Tick-borne encephalitis: it doesn’t end with the bite

Article

15. 04. 2022 General practitioner

Infected ticks aren’t picky - they will jump on the first warm-blooded creature to cross their path. This can lead to a number of diseases stemming from tick-borne encephalitis: from Lyme disease to various lesser-known febrile diseases. The most serious of these, tick-borne encephalitis, can be easily prevented by vaccination. Whether we contract tick-borne encephalitis or get vaccinated, blood tests in specialised laboratories are key for obtaining valuable information.

Encephalitis is not the same as Borreliosis (Lyme disease)

Tick-borne encephalitis and Lyme disease are often confused because they are transmitted by the same carrier, but they in fact completely two different diseases. While tick-borne encephalitis is an infectious disease of viral origin and we can be vaccinated against, Lyme disease is of bacterial origin, treated with antibiotics and preventive vaccination against it does not yet exist. Lyme disease is often accompanied by muscle and joint pain, headache, tiredness or fever. If left untreated, it can also cause damage to the skin, nervous tissue, heart or joints. "Lyme disease can only be contracted from a tick bite. Other insects can be infected with this infection, but they cannot transmit it to humans, ”explains Dr. Dalibor Stoszek, adult general practitioner at Canadian Medical.

With tick-borne encephalitis, the virus infiltrates further into the body in a much shorter time and can gradually affect the brain and meninges. "People over the age of 55 tend to have a more severe course of the disease and the risk of permanent consequences is also higher than in younger patients," says MUDr. Dalibor Stoszek.

Myths about ticks

A common mistake is that ticks transmit diseases only in the summer. However, ticks are an all year round threat  - their highest activity is observed in the period between March and June, and then in the fall. We should be vigilant even before the first frosts of the year come, as ticks remain active at temperatures around 5 ° C. In addition to lukewarm temperatures, ticks also thrive in humid environments. In early spring, there is a risk of tick infestation, especially in warm, sunny and wet places.

Infection

Transmission of the encephalitis virus occurs as early as 2 hours after the tick attaches to the skin. The incubation period is between 1 and 3 weeks. In exceptional cases, the disease may go asymptomatic, but typically encephalitis has two phases. The first phase also referred to as the “flu”  phase, lasts 3 to 5 days and is accompanied by headaches, joint muscle pain, fever, poor appetite, nausea and fatigue. About two-thirds of those infected will recover after this phase without further consequences. The remaining third, however, goes through a so-called “rest” phase, which lasts anywhere between 1 to 20 days, followed by a second phase. "In the second phase, which lasts between 2 and 3 weeks and begins, typically with a sudden high fever, light-headedness and severe headaches, musculoskeletal disorders, vomiting, and in the most severe cases, impaired consciousness and convulsions. There is also a risk of permanent consequences, such as chronic headaches, sleep disorders, concentration and balance problems, depression, tremors or muscle paralysis, "describes Dr. Dalibor Stoszek.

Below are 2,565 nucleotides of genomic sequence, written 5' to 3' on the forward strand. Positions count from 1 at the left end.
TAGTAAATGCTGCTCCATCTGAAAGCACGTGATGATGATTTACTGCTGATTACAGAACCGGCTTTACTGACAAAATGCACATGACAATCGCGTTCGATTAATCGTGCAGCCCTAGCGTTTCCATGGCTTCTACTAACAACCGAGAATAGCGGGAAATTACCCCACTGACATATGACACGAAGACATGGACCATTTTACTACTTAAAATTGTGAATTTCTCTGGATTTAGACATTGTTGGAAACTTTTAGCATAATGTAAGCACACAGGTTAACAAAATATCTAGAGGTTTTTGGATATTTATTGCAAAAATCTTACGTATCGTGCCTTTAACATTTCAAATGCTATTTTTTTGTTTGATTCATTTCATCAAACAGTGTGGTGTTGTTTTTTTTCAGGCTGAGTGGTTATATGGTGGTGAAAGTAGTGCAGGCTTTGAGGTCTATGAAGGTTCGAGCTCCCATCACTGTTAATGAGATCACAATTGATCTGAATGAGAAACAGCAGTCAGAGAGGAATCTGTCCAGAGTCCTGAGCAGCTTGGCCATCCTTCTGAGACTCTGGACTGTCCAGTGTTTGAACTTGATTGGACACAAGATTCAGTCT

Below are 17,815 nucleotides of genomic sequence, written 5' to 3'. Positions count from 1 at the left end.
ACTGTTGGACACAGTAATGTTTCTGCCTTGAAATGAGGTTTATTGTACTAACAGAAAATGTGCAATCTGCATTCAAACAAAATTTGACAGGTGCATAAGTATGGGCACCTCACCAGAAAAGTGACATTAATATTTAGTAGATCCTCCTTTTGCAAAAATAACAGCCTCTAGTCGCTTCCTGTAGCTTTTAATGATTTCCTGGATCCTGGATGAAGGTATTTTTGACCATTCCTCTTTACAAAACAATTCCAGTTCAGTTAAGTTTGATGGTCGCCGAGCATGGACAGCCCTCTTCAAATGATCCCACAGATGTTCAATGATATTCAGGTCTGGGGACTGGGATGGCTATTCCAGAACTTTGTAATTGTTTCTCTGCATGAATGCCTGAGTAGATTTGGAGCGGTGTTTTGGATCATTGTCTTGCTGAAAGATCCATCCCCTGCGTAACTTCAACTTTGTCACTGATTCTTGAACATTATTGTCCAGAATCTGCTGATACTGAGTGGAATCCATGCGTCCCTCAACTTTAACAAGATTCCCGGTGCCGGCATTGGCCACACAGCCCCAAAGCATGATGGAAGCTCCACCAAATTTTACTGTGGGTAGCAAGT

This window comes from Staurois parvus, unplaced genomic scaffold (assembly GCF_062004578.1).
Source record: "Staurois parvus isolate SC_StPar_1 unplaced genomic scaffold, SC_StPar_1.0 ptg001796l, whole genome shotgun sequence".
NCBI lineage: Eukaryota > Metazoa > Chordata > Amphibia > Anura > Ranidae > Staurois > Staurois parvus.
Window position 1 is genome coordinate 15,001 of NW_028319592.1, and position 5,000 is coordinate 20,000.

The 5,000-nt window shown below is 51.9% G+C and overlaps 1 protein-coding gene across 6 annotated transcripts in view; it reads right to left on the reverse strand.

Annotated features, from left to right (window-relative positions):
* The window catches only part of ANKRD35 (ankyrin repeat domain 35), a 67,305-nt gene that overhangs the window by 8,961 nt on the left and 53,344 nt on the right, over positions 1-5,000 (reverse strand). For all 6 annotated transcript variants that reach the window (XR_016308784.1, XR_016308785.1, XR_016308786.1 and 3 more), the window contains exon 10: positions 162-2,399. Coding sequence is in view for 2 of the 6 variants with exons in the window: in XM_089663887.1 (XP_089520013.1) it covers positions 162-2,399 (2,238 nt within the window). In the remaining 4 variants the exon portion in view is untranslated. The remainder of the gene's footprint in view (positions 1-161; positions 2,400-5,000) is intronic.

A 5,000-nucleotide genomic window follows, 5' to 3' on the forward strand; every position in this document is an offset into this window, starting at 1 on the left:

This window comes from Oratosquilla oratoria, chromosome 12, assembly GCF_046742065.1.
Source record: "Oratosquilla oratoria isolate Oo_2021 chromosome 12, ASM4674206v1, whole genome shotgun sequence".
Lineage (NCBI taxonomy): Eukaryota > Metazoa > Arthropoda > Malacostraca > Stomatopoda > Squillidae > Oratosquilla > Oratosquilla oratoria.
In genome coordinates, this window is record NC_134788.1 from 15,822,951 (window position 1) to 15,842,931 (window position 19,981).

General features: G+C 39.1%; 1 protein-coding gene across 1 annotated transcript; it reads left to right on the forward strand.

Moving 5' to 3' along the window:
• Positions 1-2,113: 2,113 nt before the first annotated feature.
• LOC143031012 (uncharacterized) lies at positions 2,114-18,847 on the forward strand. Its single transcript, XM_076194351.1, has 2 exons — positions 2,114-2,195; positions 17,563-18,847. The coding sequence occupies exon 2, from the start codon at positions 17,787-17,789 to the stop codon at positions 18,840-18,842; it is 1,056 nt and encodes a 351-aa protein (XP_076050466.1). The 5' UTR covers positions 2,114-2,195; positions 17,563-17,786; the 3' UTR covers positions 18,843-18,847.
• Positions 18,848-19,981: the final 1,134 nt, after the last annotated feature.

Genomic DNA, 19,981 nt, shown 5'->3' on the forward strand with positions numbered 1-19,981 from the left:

How to protect yourself against encephalitis?

Vaccination is the most effective prevention we have to date. This can be done at any time during the year, not just before the start of the tick season, as many mistakenly assume, and the vaccine is given in three doses. The first revaccination is recommended after 3 years, the next every 3 to 5 years. The prevention of the disease also includes taking standard precautions: wearing suitable clothing in nature that covers the whole body, the use of repellents, immediate removal of ticks and disinfection of the bite area.

Detection of antibodies

It is quite simple to determine ones’ levels of antibodies against tick-borne encephalitis and Lyme disease. "Finding out the level of antibodies against borreliosis is purely for informational purposes only- it tells us if we have had the disease in the past, but the antibodies do not protect us from further infection. Antibodies against encephalitis however are protective against further exposure, ”explains Dr. Stoszek.

Specialised laboratory tests are offered by EUC Laboratories. The "Tick-borne encephalitis - antibodies" package will give you an indication of whether your antibody count is still sufficient after vaccination, in which case it is not necessary to get revaccinated yet. Alternatively, it will indicate low levels of antibodies, and therefore the need for early revaccination. The laboratory examination costs 423 crowns. Results are available within a week. 

The laboratory examination "Lyme disease" should be completed if we have been bitten by a tick, we have no symptoms and we want to rule out the risk of Lyme disease. The examination costs 990 crowns and the results are available within seven working days after the sample has been taken.

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